• The declaration form will be emailed to students who are allocated a place on module 5AACAR07 and 5AACAR08 by the Department, after students are notified of their allocations in May.
  • You must sign and return this form to the Department of Classics – either in hard copy, or as a scan to classics@kcl.ac.ukno later than 23 May.
  • If you fail to confirm your place on the trip by 23 May, the place will automatically be offered to another student.  You will be reallocated to alternative modules once the timetables become available in August 2017.  This will mean that your choices will be limited.

Students who fail to confirm their participation will be de-selected from the module; any student who wishes to change this module selection from June 2017 would likewise be required to pay a penalty of £100 so that their place can be offered to another student.

The 2017-18 Rumble fieldtrip is only open to KCL Department of Classics students and is not available to intercollegiate students, Study Abroad students or students from any other KCL Department.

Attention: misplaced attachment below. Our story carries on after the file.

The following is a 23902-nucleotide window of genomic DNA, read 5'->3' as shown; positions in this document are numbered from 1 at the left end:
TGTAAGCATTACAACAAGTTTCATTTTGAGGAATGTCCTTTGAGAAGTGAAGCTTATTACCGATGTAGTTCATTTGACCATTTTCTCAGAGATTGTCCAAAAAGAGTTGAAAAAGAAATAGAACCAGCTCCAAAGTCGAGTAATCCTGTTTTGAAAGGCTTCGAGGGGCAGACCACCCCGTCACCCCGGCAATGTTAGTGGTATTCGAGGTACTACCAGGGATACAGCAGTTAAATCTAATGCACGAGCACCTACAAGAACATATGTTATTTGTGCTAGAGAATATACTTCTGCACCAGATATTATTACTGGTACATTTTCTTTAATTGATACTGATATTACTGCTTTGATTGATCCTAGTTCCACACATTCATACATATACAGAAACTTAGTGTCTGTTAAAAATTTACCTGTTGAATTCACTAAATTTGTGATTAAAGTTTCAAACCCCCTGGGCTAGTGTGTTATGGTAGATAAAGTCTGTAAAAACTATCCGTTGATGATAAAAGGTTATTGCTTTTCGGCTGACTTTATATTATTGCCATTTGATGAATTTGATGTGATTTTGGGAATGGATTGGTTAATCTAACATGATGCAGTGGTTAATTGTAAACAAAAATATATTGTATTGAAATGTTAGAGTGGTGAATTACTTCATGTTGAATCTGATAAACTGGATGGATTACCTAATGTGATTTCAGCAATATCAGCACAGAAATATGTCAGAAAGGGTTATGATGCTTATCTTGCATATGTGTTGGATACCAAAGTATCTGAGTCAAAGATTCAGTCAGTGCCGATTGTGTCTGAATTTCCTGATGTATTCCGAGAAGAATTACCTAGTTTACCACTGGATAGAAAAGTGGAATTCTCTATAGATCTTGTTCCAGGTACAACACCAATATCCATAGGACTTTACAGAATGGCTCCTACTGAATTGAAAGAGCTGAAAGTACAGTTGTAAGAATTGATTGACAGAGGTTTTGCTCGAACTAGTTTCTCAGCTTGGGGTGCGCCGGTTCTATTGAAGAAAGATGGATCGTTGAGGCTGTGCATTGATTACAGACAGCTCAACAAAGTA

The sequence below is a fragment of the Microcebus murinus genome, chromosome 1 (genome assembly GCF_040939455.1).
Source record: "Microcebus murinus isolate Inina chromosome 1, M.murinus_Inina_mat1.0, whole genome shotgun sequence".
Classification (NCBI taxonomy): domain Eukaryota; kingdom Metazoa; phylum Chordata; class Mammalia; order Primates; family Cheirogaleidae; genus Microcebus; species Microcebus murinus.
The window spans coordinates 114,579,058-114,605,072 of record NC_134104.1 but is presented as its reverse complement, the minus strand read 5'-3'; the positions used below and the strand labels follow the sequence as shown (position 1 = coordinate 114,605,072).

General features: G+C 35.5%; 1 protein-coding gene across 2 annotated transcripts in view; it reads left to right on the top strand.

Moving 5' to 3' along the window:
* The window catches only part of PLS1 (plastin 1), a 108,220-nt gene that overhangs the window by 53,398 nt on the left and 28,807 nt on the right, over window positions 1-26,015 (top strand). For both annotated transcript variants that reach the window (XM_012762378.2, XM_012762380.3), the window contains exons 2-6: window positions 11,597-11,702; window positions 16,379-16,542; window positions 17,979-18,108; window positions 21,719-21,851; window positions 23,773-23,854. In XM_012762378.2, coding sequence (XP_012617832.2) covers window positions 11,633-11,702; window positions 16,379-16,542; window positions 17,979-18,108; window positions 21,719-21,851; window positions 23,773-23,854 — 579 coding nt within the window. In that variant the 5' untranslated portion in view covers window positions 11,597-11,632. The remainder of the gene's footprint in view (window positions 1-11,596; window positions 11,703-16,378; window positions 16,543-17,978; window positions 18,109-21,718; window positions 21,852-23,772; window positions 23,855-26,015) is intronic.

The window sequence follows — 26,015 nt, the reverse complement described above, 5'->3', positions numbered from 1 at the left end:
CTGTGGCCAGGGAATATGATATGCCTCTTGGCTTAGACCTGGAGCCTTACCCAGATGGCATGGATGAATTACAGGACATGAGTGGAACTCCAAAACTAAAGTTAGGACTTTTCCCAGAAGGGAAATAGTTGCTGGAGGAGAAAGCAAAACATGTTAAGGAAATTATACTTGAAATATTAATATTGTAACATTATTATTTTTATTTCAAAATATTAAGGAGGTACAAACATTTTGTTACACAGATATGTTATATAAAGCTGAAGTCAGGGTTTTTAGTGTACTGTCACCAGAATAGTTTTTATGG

Suggested introductory reading

To prepare for the module it may be helpful to explore the subject through some preliminary reading. The following are all books you will find useful in the module. Works by Burn, Ramage and Ramage and  Kleiner provide accessible overviews. Beard and Henderson, Elsner, Smith and Stewart consider the ways public art has been interpreted in a Roman setting. Hannestad, Rose and Zanker consider especially the political manifestations of Roman art. Clarke, d’Ambra, and Scott and Webster explore the use of images in a non-elite setting and away from the metropolis. Berger remains a fundamental influence on the interpretation of images.